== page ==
Samourai is the Bitcoin mobile wallet I fell in love with immediately. It is still in development1 yet it already has functionality that other wallet apps haven’t even dreamed of. Comparing Samourai to more popular wallets such as Electrum (Android) or Bread (Android, iOS) is nearly impossible: the only thing common among all three is that they enable you to send and received Bitcoins. Under the plain, elegant interface, Samourai gives you a combination of base functions and extra features that is nothing short of astounding.
‘A Bitcoin Wallet for the Streets’
The developers of Samourai promise you ‘A modern bitcoin wallet hand forged to keep your transactions private, your identity masked, and your funds secure.’ They deliver on this promise by making the program uniquely developed in three aspects: security, transactional privacy and advanced spend control. Here is how this works.
Most mobile wallets allow you to limit access to the application with a PIN code. If you have a fingerprint-enabled phone, you can add a small layer of extra security by configuring your phone to ask for a fingerprint scan when launching the app. Samourai goes further than that when trying to protect your bitcoins. It still asks you for a 5-8 digit PIN but instead of the standard entry pad it shows you a special pad with shifting numbers positions each time so that screen recording spyware or a guy with a pair of binoculars cannot catch your keystrokes (and your greasy fingerprints can’t be used afterwards to guess the numbers).
But the thing that blew my mind away was what Samourai is calling ‘stealth launcher’. This is a special mode in which the app will hide its icon from the app tray, desktop or task switcher. When you enable this mode, the only way to know that you have the app installed on your phone is by going to
The developers have come out with a clever way to launch the app when there is no icon to tap on: you will be using the phone dialer instead. Samourai allows you to use either the PIN you have set up to unlock the app, or a different PIN that is used only for starting the application in stealth mode. You need to enter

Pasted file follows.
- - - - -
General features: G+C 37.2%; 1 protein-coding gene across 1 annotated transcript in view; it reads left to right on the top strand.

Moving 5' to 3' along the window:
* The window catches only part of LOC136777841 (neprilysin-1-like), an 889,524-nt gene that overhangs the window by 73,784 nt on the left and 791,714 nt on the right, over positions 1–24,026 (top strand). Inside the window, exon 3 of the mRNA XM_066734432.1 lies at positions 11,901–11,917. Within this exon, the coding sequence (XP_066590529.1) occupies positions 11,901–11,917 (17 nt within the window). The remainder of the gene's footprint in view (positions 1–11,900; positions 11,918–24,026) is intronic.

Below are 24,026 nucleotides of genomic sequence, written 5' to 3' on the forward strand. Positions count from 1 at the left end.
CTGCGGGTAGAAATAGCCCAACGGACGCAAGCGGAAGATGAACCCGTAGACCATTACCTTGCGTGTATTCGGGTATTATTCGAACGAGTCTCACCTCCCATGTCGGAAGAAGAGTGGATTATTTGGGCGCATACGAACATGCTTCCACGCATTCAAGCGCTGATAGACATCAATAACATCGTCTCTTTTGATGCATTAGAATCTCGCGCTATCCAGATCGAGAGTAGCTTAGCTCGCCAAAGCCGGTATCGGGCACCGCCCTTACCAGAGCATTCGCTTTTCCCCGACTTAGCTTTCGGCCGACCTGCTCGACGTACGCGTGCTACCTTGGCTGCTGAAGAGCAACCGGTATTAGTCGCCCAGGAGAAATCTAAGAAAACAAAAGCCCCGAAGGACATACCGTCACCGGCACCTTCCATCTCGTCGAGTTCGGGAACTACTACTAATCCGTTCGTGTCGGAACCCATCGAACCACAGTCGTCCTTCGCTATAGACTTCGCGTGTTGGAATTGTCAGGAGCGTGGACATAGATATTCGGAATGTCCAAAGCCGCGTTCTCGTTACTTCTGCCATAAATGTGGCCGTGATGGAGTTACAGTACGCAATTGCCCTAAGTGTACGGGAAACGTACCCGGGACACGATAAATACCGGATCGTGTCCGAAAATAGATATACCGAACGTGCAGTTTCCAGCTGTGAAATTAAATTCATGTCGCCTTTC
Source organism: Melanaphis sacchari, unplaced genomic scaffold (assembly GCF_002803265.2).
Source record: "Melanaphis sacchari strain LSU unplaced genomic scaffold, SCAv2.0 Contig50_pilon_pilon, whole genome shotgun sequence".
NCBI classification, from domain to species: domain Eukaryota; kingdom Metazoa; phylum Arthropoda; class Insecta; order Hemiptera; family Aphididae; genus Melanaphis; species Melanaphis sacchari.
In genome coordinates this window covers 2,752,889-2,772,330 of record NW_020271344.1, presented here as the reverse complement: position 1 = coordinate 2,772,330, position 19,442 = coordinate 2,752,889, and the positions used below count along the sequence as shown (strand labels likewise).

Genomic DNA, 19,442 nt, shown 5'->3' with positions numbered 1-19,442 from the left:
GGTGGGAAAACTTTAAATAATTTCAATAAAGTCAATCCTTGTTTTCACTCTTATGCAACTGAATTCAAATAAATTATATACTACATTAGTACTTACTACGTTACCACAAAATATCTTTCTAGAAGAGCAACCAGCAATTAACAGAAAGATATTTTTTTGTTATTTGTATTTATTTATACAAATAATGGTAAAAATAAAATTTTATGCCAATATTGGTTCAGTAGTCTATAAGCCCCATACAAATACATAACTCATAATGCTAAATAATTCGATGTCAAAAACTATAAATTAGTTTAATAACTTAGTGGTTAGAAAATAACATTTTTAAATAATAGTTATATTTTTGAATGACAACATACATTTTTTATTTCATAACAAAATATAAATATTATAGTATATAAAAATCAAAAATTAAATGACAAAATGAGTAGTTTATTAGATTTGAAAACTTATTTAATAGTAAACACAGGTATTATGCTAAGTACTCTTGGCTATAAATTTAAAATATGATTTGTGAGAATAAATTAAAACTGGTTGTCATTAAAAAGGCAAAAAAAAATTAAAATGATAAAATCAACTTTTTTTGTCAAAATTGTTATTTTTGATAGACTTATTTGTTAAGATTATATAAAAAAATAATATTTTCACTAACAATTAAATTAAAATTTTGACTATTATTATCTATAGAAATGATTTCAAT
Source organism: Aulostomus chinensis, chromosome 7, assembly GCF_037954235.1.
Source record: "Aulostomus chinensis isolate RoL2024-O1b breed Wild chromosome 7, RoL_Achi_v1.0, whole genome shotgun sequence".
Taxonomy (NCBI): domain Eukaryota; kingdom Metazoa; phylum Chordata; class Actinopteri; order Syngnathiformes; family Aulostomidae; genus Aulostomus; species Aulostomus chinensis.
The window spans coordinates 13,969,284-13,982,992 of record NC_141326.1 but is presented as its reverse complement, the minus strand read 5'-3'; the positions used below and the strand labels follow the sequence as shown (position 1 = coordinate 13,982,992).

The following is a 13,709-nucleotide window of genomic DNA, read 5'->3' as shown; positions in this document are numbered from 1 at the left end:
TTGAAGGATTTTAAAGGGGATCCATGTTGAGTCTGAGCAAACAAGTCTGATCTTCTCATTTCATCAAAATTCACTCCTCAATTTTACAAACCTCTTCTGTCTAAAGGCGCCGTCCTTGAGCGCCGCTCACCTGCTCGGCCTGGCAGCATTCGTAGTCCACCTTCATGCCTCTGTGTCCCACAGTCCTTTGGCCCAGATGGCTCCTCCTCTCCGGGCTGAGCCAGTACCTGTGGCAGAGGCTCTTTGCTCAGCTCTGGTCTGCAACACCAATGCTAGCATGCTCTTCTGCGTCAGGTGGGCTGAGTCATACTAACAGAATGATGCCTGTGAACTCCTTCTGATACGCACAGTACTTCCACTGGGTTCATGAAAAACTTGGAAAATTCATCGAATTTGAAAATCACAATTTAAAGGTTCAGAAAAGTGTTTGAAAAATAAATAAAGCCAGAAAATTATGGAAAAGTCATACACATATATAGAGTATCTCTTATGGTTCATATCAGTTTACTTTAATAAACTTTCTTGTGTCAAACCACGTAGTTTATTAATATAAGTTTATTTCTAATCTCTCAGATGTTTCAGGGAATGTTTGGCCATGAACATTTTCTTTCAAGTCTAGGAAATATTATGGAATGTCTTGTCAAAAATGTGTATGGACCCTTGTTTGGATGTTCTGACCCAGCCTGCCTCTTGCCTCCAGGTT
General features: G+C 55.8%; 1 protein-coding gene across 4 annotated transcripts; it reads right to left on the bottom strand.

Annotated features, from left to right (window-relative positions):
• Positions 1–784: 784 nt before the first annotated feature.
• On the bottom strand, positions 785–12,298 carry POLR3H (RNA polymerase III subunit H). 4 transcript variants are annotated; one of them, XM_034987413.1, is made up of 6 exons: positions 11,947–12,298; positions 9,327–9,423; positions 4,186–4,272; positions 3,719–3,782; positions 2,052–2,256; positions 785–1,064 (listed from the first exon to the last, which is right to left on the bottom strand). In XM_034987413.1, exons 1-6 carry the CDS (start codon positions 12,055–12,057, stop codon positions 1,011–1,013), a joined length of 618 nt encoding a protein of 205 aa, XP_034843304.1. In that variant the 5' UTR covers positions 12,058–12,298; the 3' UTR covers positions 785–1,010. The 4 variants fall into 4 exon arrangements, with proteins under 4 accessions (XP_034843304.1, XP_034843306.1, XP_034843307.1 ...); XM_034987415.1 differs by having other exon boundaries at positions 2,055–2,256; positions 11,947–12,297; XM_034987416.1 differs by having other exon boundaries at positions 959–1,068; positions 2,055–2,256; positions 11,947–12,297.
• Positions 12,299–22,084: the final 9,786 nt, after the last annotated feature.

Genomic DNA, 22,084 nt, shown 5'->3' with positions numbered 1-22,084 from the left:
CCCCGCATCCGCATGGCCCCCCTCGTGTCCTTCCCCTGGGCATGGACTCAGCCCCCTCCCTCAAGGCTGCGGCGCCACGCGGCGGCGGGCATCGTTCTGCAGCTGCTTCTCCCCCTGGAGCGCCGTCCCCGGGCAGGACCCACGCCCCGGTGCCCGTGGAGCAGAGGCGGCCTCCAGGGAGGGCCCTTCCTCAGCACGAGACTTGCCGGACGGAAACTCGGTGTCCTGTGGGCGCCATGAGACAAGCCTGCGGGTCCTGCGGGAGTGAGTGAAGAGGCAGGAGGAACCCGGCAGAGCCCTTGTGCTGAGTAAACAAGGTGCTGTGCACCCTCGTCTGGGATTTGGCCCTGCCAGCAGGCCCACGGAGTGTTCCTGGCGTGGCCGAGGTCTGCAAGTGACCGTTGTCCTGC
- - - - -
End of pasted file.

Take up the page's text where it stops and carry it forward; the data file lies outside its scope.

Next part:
**YOUR_PIN# and press the dial button. How clever is that!
Samourai uses different strategies to keep your Bitcoin payments private. For example, the app never reuses addresses and randomizes the number of change outputs to mask your spending habits. The developers state this wallet is the first one to support BIP 126, which further reduces leakage of personally identifiable information due to address reuse.
The app also comes with VPN and Tor support that gives you the ability to route transactions via anonymous IP addresses.
Advanced Spend Control
Bitcoin fees are a source of much contention in the community and are the single most likely reason for inexperienced users to complain. That is why most mobile wallet vendors take a cautious approach and try to determine the fee automatically so that the transaction clears quickly. Bread does not allow you to modify the fee, and Electrum is marginally better by asking if you want to create a RBF transaction or not.
Samourai gives you a choice between manually automatically payment fees. You can use either bitcoinfees.21.co or a bitcoin node run by Samourai devs to determined a low (within 6 blocks), normal (within 3 blocks) and priority (0-1 blocks) fee, or you can also enter a fee by hand. Figuring out how to enter a fee manually is a bit difficult — you need to tap on the current sat/b value. This is the single UI/UX issue I have found with the app.
The Ricochet service is a unique optional feature baked into Samourai. Since Bitcoin is a public ledger, a merchant may track some UTXOs as ‘bad’ — for example if the coins at this address have been stolen or otherwise used inappropriately. Due to the nature of Bitcoin you may end up having coins coming from such flagged UTXOs, and your payment may be rejected through no fault of your own.
Ricochet helps you restore the fungibility of your bitcoins by extending the chain of UTXOs between you and the recipient. Since Bitcoin transactions usually generate multiple outputs that fork out and cascade at each payment iteration, tracking ‘bad’ UTXOs is resource-consuming and is usually limited to 4-5 transactions back.
Ricochet adds four additional ‘degrees of separation’ from potentially bad UTXOs by performing four extra transactions between your wallet and the recipient address. Should you choose to use this feature, bear in mind that Ricochet incurs an extra cost of 0.001 BTC per payment to cover the fees for the additional transactions.